Aerospace machine shop Cobalt to expand to Lake Stevens site

LAKE STEVENS — Cobalt Enterprises is buying a 25,000-square-foot building in Lake Stevens and moving most of its operations from Granite Falls to the new site.

The machine shop will also expand, growing its workforce from 98 employees to 120, said Paul Clark, Cobalt’s vice president and one of its owners.

Cobalt has seen heavy growth for years. The company has experienced on average a 34 percent increase in sales for 11 straight years and expects to see that number go up to 44 percent this year.

Most of the work is for aerospace manufacturers.

“We’ll tackle heart-attack-type jobs,” Clark said. “The company has built it’s reputation on those types of jobs.”

The company expects to spend $3 million with the purchase of the building at 3316 Old Hartford Road, Lake Stevens, along with renovations and moving costs. The company expects to move its assembly and paint departments by the end of this year and move the machining department by next year.

In all, 110 workers will be located in the Lake Stevens site.

“We are very excited for a variety of reasons,” said Jeanie Ashe, Lake Stevens’ development coordinator. “This is bringing to our community ultimately 110 jobs — those are employees who will spend money in our community.”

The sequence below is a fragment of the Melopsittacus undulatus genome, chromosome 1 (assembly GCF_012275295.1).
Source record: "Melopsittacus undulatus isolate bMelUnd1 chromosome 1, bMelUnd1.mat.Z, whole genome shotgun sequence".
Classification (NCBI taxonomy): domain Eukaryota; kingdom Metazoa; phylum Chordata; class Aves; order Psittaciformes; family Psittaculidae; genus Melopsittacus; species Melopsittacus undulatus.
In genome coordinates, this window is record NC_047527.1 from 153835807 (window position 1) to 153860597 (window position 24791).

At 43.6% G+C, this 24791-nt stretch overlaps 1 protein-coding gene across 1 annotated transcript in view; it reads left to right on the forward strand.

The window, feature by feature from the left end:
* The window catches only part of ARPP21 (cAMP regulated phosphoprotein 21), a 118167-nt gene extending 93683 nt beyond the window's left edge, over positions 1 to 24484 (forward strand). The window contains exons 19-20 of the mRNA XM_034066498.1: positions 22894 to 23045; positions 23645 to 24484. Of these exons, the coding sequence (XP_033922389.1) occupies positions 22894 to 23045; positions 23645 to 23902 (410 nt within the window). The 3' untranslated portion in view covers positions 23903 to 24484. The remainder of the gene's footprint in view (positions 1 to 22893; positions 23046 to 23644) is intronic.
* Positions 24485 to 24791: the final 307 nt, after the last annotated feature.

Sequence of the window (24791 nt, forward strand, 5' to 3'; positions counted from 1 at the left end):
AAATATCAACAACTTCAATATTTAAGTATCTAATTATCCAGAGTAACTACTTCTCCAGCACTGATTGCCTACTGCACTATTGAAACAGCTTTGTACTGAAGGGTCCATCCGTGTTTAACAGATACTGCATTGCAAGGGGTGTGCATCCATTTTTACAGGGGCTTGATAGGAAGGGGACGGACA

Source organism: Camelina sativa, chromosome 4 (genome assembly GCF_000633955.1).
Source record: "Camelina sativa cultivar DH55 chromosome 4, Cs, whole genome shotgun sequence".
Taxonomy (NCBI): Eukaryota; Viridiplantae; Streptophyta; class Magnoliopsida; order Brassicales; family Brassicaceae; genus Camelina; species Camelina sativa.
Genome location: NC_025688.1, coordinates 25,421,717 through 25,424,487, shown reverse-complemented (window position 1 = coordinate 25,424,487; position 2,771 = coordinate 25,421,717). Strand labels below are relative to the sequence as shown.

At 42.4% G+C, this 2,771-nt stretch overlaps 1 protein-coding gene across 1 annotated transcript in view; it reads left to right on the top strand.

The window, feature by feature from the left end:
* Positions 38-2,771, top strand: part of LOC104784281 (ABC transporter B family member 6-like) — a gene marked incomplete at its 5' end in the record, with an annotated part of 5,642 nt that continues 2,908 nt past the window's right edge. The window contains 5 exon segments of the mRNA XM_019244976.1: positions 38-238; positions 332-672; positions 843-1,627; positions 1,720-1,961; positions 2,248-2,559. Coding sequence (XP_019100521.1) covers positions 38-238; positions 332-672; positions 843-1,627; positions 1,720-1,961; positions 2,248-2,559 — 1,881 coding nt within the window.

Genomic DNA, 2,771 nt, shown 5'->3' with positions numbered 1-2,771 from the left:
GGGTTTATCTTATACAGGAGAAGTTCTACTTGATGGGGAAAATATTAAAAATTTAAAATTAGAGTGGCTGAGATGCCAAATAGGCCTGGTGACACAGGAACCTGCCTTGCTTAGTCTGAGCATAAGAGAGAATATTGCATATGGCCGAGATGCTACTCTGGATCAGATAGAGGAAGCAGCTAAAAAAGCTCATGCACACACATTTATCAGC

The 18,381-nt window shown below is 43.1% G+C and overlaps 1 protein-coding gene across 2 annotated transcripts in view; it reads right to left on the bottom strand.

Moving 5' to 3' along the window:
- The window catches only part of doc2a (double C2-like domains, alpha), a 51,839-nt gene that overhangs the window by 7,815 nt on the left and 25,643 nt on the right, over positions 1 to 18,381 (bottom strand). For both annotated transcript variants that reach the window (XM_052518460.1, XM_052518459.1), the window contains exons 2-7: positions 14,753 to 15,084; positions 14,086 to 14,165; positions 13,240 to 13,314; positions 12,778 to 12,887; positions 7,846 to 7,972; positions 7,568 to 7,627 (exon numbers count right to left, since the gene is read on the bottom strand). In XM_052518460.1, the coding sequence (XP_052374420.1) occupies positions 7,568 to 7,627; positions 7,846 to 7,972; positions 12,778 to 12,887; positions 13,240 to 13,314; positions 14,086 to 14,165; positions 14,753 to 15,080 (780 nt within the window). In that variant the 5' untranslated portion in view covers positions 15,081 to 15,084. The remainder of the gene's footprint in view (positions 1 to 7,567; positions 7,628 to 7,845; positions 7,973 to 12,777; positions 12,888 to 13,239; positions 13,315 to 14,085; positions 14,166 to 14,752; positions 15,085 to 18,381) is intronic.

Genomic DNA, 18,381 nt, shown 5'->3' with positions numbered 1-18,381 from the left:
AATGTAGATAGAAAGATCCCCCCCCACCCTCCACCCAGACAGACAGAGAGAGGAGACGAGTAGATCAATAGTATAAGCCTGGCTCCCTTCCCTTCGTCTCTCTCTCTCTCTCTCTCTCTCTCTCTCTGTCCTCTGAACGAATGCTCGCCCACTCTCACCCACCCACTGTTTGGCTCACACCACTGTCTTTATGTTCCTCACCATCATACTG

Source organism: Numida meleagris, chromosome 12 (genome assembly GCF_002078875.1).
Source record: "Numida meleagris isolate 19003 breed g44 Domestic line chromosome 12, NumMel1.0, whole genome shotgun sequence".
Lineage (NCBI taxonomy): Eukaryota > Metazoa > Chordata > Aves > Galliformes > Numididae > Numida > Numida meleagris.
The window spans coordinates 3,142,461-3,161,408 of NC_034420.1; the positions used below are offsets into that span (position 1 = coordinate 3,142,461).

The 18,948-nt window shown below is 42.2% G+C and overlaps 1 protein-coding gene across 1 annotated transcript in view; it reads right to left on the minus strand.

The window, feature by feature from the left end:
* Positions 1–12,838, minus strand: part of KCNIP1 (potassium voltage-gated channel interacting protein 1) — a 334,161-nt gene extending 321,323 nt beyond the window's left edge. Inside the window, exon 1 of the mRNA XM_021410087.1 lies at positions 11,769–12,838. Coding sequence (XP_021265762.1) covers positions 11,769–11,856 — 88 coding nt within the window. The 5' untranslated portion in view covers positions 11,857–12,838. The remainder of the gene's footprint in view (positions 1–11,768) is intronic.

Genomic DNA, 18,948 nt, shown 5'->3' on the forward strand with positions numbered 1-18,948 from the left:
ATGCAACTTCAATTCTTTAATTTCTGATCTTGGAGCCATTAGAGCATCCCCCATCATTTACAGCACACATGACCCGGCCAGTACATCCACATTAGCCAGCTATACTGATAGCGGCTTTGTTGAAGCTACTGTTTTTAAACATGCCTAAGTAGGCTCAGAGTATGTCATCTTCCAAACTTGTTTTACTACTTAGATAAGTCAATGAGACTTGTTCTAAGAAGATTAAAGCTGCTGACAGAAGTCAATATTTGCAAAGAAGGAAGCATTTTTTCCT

She also praised Cobalt as a good corporate citizen. The company, founded by Fred Schule in 2004, was awarded Washington’s Small Business of the Year in 2014 by the U.S. Small Business Administration.

“Cobalt as you know is a very well respected manufacturer and we’re hoping that we can attract parts of their supply chain or other manufacturers to community,” Ashe said.

Cobalt owns two buildings in Granite Falls at 10917 Mountain Loop Highway and plans to continue to keep about 10 to 15 workers at the site, Clark said.

The company has a retail motorcyle shop that it plans to move to the Granite Falls location and will continue to operate a hydraulics departments there. The company is looking for other uses for the property.

He said the new Lake Stevens building was an “amazing building — very, very close to exactly what we need.”

“For us, it’s not a lot of hoopla,” Clark said. “Manufacturing at this level is very direct. After the move, we’ll just want to get back to work.”

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